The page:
“As a whole, we’ve done pretty well. Not that you can blame anyone else but it would seem like we’ve had our camp in a good way, our discipline was good, we were sticking to the rules which is easier said than done sometimes.

“We had a pretty good record and I think whenever cases came out, we nipped it in the bud. This is the first time where it’s lingered. I don’t know any teams that have completely avoided it, so it’s maybe time to start moving on in that direction a bit quicker.”

Ireland’s players are in a strict bubble in Jamaica but were not at the start of their tour in Florida, where they had to abide by Covid protocols as part of a “managed environment”. It was not enough to keep the virus out of their camp, with their ODI series against the USA abandoned at short notice after players’ family members tested positive, but Stirling denied that the decision to avoid draconian protocols had been a mistake.

“I don’t think the tour would have gone ahead [in a strict bubble],” he said. “Going away over Christmas in a different country – if you’re going to propose that with a full bubble like we’re in now, who’s going to say yes to that? It could only be relaxed.

“And I say relaxed: it’s being allowed outdoors, it’s eating outdoors, it’s 15 minutes in places to get your essentials. I wouldn’t say it was extremely enjoyable. It was certainly the way that we see it going forward – that as an absolute bare minimum as to what we’re allowed to do.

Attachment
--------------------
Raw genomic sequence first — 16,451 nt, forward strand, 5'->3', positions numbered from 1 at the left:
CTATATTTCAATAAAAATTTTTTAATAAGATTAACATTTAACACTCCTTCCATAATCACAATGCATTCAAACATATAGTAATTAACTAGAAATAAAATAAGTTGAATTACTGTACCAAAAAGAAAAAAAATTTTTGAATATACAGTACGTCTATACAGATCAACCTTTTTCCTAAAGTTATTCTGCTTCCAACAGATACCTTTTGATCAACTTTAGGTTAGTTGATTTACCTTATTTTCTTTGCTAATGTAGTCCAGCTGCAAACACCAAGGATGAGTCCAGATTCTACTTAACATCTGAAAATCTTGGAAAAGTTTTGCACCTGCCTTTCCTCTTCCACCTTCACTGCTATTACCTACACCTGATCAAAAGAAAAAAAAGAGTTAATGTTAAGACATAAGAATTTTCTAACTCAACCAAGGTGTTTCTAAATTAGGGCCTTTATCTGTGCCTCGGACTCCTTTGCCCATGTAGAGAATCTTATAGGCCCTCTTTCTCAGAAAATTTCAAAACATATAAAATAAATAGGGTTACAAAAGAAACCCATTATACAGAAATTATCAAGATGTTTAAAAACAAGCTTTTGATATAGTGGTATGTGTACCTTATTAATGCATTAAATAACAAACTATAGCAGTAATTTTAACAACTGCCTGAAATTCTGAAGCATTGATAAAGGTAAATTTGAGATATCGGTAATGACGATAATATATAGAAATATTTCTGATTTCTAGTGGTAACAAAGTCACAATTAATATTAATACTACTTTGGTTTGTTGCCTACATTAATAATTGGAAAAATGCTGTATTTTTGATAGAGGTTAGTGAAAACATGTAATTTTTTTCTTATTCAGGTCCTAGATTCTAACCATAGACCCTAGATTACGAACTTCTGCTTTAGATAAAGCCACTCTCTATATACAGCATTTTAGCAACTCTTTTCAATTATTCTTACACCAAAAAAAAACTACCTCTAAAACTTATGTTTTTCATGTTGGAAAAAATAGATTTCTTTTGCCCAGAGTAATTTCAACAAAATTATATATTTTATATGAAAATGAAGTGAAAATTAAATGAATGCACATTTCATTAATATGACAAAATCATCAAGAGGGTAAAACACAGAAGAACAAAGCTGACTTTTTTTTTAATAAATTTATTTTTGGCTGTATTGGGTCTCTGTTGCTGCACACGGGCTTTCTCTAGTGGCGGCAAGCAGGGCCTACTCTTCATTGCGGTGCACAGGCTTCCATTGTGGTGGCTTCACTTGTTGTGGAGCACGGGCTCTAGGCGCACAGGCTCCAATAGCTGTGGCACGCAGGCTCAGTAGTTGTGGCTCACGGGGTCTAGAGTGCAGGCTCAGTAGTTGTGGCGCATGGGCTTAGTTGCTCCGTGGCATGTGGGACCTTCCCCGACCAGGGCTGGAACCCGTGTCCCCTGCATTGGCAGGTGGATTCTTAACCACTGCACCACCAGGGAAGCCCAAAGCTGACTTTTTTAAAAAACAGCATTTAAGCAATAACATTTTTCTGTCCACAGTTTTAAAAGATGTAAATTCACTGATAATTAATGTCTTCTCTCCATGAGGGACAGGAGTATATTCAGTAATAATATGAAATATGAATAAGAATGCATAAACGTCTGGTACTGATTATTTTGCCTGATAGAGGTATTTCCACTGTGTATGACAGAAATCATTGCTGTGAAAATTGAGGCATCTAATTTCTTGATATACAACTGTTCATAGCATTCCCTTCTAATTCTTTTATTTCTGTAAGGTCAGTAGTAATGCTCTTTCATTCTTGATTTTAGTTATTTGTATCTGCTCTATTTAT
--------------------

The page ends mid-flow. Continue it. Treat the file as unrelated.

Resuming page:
“Everyone reacts differently to news of positive tests. Even if you’re negative, you’ve got that anxiety of ‘will it be me next?’ This just seems to be one of those ones where it feels like our turn. It is tough if you’re not used to it. You’re away from home, you’re not sure if you’re going to get home.

“Hopefully this is going to ease out with time this year. I don’t think there’s too much rope left with the players with having these bubbles as we go forward. The next three-four months, an easing of these sort of protocols would be pretty high on our list.”

Stirling said that he was fit to play on Thursday despite suffering from “two dodgy days” while self-isolating in Miami, and feeling like he was “in the Highlands in South Africa” while jogging at his first training session in Jamaica.

“From a health point of view, I’m feeling good,” he said. “I’m glad it’s over – the people who have had it are so glad they’ve already had it because that takes you off for six months [due to natural immunity] where we can focus on cricket. We’ve got [T20 World Cup] qualifiers coming up [in Oman in February] and the last thing we want is this sort of environment where people are unsure.”

Andy McBrine (concussion) and Mark Adair (foot) are both expected to be available for Thursday’s game, while Singh and White could be available for Sunday’s third ODI if cleared by medical staff.

Matt Roller is an assistant editor at ESPNcricinfo. @mroller98